This might seem like a given, but I know a lot of people (business owners included!) who try to skate by with computers or gear they have, or who try to save money by getting something less expensive. If you need it to do your job, do your research and invest in it! This is one of the biggest reasons I use Squarespace in general, as a bunch of the other basic website builders out there don’t set your business up for the long haul. Just a few days ago I sent my work iMac out for upgrades. My gear at the time was slowing my productivity, and I needed it to be in tip-top shape to do my work. Don’t second guess it. (Plus, most of the time you can write it off as a business investment.)
4. Find your niche, and grow your network of experts.
When I first became self-employed, I was offering all kinds of services in addition to website design. I was doing graphics, logos, brochures, social media management, and even Mac repairs and tutorials on how to use your iPhone. Something I realized in doing that was I was trying to be too many things to too many people. I didn’t have a niche. How or why would I expect website design clients to also need Mac repairs? It made sense in my head, as I wanted to offer as many services as possible to get the most clients as possible, but it actually had the opposite affect. My business seemed fragmented. So I stripped everything away and focused on web design.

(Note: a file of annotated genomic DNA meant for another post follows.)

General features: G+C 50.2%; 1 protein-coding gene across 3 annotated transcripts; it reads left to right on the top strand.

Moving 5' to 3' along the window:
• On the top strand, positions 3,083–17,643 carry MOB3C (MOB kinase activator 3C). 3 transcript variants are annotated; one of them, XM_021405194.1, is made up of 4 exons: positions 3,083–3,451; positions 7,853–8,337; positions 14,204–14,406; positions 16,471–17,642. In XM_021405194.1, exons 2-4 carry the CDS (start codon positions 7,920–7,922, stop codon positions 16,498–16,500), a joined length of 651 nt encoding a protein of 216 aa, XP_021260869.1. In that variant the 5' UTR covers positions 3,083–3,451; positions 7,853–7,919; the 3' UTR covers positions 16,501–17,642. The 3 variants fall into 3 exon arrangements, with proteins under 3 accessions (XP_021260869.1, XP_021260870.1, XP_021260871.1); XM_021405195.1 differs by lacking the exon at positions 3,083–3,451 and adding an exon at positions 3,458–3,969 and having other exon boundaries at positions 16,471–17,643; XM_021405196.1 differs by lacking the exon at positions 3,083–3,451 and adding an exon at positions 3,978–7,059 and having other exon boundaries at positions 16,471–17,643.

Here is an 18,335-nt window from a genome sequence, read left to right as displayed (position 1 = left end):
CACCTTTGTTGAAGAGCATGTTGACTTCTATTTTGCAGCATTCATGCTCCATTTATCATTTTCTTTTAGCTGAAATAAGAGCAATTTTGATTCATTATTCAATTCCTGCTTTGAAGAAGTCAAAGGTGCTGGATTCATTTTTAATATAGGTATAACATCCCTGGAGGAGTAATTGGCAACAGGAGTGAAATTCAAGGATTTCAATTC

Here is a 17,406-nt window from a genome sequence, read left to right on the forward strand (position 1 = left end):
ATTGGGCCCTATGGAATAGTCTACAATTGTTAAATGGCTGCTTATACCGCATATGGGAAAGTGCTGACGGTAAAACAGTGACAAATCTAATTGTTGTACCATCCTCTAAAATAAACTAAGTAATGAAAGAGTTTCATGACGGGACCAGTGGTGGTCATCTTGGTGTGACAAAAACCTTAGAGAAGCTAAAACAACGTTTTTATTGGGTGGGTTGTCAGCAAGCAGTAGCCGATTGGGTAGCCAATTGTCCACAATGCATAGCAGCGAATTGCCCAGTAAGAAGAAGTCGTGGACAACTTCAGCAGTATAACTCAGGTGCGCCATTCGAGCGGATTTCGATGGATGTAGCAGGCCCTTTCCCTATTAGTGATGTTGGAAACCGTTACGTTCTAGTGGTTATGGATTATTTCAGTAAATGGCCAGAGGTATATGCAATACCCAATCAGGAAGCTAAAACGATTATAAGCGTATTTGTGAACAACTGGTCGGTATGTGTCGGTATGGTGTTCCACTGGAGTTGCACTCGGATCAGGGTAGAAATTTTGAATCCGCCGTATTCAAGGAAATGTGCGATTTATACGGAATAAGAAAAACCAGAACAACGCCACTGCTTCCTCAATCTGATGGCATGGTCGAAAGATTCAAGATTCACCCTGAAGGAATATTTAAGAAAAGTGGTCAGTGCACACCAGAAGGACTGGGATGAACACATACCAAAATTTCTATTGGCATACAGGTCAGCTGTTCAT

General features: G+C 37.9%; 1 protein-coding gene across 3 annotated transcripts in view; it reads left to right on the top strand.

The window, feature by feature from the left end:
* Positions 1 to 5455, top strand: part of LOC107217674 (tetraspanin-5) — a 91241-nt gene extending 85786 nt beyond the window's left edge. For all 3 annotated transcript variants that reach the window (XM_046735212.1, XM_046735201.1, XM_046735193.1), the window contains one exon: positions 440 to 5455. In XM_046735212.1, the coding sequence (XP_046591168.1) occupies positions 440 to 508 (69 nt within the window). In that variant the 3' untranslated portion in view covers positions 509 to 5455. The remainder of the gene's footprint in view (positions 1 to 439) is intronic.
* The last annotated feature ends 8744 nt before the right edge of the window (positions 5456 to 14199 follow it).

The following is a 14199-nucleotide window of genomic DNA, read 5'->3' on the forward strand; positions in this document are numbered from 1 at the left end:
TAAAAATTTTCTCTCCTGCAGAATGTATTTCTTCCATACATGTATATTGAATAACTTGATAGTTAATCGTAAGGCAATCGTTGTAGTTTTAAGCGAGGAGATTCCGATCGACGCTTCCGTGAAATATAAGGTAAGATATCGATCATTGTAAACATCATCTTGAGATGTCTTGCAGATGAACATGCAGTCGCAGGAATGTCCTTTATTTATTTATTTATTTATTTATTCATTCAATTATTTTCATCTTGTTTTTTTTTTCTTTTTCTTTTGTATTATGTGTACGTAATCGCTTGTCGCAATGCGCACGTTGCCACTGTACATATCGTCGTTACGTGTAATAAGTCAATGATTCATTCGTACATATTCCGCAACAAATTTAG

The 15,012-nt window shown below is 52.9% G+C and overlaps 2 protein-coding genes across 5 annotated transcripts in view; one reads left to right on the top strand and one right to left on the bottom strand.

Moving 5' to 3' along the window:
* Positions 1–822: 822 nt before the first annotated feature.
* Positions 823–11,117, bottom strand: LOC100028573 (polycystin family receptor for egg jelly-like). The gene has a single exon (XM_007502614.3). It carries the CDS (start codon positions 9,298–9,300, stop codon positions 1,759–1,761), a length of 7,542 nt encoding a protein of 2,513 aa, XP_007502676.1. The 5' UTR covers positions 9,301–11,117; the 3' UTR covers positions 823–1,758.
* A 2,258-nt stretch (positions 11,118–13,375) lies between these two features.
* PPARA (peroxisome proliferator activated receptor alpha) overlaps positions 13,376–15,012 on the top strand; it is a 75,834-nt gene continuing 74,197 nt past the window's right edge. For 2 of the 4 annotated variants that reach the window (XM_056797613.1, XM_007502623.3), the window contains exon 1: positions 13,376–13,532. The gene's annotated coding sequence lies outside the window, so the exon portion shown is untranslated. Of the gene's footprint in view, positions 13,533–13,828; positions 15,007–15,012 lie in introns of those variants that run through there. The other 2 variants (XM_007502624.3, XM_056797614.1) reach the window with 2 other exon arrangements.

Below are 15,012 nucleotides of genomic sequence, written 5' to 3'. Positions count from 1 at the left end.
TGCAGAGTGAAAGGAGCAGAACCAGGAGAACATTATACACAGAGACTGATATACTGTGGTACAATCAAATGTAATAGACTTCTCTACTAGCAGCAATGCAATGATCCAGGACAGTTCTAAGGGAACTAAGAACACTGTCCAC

Do I still do Mac repairs? I can. Do I still do graphic design for clients? I can. But my focus is website design. If someone comes to me saying, “Hey, do you do this also?”, now I say, “I can, but I’d prefer to focus on web design. I can recommend someone in that field for you if you’d like.” This especially can happen with social media work. I’m the first to admit I’m not very good at social media. I can set stuff up and give you some pointers, but I don’t want it to be my main job.
5. Make the jump. Even if it terrifies you.
This is probably the most important thing I could tell anyone, and it’s the thing I end with all the time. There will never be a perfect time for you to start your business. No matter how much money you put aside, no matter how good you feel with your side business, no matter what your friends or family say, it’s never going to be absolutely perfect. There will be struggles, there will be downtime. Making the jump will light a fire inside you like you’ve never felt before. It’s freedom, and it’s terrifying, but it can be done.